"SIGNED and SEALED in BLOOD" is Dropkick Murphys at their universal best. "Our fans make us want to do this forever," smiles Casey. "They live and die by this band as much as we do. We know who we are, and we always have. The key to a good Dropkick Murphys record is to have a little bit of everything: it makes you want to laugh. It makes you want to cry. It makes you want to punch someone in the face. It makes you want to be happy. We put our hearts and souls into our music. We're very grateful that people respond."
So, there you have it: another chapter of Dropkick Murphys legacy stands before you -- SIGNED and SEALED in BLOOD.

- Rick Florino
Old Man Markley - (Set time: 8:15 PM)
Old Man Markley
When I hear someone say "newgrass" I'm usually thinking it's got something to do with a dealer getting a new connection or a dumb thing about resurfacing an outfield, but for the kids in Old Man Markley it's more of a way of life. Wait, what? Nine punks playing together since 2007 with a penchant for old timey porch type shit and red white and blue acoustic guitars? Violins? Girls in the band? A fucking homemade washtub bass??? What is Fat Wreck Chords thinking putting out this 7", entitled For Better, For Worse, due out on October 12th. Have they gone crazy or are these California kids really that good?

Well, part of it may have to do with the fact that the music industry is going out of business, but most of it has to do with the fact that Old Man Markley sounds like what would happen if Mike Ness woke up drunk in a bed with the guys in Old Crow Medicine Show and decided to just make a record rather than do the walk of shame, and let's face it people: that's just awesome, and if you don't think so you truly have no soul. You could wimp out and just say they're the Dropkicks of bluegrass, but that would be reductive and crappy, so let's instead get down to business:

Old Man Markley comes from the San Fernando Valley, just like all your favorite internet downloads. And they've also got nine people in them, just like all your favorite internet downloads. BUT they're also gonna tour with NOFX and Bouncing Souls in early '11 in order to ring in their first full length on Fat Wreck, and none of the girls from Dong Garglers #12 can say that, can they? Of course not.

Listen, these guys and gals played their first show as recently as 2008 but with a pedigree that includes former and current members of Youth Brigade, Angel City Outcasts and Blue Collar Special, you know you're dealing with a pretty wild strain of Bluegrass. Hell, there's a husband/wife team up in here and even a guy who's last name is Balls! So strap on your dicks and/or vaginas and get ready for southern California's bluegrass scene. If they can make people dance on the bar to down home bluegrass music in a Hollywood fantasy world awash in strawberry cocaine and anal bleaching, then they're sure to put a smile on your un-botoxed face. And listen, they're good looking, polite and they'll make your mom say shit like "who was that nice boy that played the washboard in that one band that sang that song that your dad and I liked about driving long distances with the cops chasing you?" and you'll have to say something like, "You know what mom, I like Neil Diamond, you like Old Man Markley. Let's call it even and never talk about this again, 'kay?"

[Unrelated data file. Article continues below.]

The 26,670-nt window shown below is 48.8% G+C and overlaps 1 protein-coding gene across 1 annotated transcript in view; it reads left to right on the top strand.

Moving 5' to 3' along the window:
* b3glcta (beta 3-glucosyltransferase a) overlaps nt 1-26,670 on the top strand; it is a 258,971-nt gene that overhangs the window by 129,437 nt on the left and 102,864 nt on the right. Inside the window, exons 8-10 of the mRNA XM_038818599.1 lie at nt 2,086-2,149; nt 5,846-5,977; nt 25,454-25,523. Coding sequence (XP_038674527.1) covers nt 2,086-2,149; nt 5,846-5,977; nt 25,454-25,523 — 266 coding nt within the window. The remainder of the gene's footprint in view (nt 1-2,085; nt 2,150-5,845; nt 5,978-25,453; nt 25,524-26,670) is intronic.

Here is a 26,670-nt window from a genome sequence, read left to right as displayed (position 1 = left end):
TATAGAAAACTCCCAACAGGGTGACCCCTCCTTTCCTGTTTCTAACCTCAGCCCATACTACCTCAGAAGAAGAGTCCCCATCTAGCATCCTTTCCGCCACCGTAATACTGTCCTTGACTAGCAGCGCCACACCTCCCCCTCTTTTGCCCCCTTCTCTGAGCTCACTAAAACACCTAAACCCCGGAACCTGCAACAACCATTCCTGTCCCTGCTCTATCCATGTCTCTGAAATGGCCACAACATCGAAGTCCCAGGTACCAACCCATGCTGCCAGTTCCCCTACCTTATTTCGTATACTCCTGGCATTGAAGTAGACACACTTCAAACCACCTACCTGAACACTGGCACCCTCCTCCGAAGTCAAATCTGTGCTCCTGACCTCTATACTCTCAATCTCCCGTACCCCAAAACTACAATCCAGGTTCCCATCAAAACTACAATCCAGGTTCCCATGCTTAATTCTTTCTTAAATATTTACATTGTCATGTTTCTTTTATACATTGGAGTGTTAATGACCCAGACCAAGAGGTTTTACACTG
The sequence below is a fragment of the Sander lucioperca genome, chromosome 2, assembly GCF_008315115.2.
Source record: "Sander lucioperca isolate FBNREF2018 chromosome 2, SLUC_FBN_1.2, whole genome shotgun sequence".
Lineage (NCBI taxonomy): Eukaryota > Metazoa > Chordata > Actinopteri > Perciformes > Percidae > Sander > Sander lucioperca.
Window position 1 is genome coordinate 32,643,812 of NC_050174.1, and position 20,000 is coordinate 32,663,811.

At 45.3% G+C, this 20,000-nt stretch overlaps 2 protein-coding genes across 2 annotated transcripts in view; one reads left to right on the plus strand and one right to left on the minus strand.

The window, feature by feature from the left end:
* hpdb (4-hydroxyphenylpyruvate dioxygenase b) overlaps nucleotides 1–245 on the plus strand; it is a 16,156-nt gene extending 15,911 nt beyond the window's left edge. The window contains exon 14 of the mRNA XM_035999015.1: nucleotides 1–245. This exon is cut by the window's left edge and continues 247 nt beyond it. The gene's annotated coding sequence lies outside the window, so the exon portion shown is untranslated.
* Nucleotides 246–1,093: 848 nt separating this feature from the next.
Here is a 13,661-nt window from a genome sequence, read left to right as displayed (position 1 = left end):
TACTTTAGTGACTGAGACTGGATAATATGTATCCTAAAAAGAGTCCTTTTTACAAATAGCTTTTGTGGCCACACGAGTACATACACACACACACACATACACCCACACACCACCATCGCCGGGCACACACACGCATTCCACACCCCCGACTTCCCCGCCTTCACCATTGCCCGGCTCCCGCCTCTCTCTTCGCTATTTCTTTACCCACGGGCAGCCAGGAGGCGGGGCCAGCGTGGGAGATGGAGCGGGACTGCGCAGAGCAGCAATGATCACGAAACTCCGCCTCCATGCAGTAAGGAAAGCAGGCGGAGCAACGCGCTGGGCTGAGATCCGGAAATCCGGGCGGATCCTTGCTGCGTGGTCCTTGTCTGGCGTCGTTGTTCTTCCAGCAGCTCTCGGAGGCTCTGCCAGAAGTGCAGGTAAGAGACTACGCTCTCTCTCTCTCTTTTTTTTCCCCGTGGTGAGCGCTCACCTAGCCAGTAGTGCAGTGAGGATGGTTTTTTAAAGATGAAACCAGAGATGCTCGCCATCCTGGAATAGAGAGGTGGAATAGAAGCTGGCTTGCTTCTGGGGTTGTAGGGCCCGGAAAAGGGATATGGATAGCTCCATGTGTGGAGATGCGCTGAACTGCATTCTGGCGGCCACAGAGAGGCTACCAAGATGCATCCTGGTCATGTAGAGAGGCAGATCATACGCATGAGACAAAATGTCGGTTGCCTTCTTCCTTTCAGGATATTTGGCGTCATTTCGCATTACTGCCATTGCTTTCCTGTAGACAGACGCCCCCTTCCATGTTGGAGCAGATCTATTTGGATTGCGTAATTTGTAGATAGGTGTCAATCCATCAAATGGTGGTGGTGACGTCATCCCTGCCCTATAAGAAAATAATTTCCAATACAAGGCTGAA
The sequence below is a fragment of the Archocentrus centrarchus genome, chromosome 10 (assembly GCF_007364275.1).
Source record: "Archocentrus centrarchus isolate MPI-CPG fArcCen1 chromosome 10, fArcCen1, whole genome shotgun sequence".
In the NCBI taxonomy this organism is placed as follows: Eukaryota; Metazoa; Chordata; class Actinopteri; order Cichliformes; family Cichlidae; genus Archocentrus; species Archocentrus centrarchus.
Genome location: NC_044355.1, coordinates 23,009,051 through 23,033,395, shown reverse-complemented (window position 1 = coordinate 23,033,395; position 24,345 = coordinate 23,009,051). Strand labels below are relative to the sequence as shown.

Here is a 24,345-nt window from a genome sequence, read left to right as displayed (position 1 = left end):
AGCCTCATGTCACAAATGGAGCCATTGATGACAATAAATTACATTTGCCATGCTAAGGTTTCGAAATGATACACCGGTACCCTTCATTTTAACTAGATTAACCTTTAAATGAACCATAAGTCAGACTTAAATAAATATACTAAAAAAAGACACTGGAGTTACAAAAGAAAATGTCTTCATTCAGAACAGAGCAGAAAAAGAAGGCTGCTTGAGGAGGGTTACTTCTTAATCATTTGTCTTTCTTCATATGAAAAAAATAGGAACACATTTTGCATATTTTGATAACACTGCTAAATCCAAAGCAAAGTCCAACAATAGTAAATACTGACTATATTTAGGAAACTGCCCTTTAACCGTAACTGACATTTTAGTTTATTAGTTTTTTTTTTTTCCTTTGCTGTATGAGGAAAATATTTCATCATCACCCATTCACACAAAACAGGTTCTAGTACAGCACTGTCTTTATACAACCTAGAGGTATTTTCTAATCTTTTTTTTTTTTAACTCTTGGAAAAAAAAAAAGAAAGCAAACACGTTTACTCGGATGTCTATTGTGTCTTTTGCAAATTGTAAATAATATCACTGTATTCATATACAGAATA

Bryan McPherson - (Set time: 7:30 PM)
Bryan McPherson
"Bryan McPherson was born and raised in Dorchester, MA, an Irish-Catholic neighborhood of Boston known for its tough demeanor and sometimes narrow world view. He grew up exploring music through Boston's punk rock scene, which often reflected the values fostered by his hometown. When it came time to pursue music of his own, however, Bryan found his own road to walk. While his friends bought second-hand half stacks, he got an acoustic guitar. Bryan's road brought him to folk music: the music of the people.

On Bryan McPherson's second album, he finds himself in California continuing the story that started in Boston. In American Boy American Girl, Bryan explores the dark underbelly of the American dream. From factories to farmlands, riots to prisons, mountains to dark city streets, Bryan explores this narrative and spits rage in the face of those who oppress, those who would have us be afraid, those who control for their own selfish means. He paints humanity as one group, with "no creed, no class, no nation." The songwriting reveals his punk rock foundation through a lens shaped by Dylan and Guthrie. American Boy American Girl displays Bryan's range and talent, and hints at a future of limitless potential."

- State Line Records
Venue Information:
9:30 Club
815 V St. NW
Washington, DC, 20001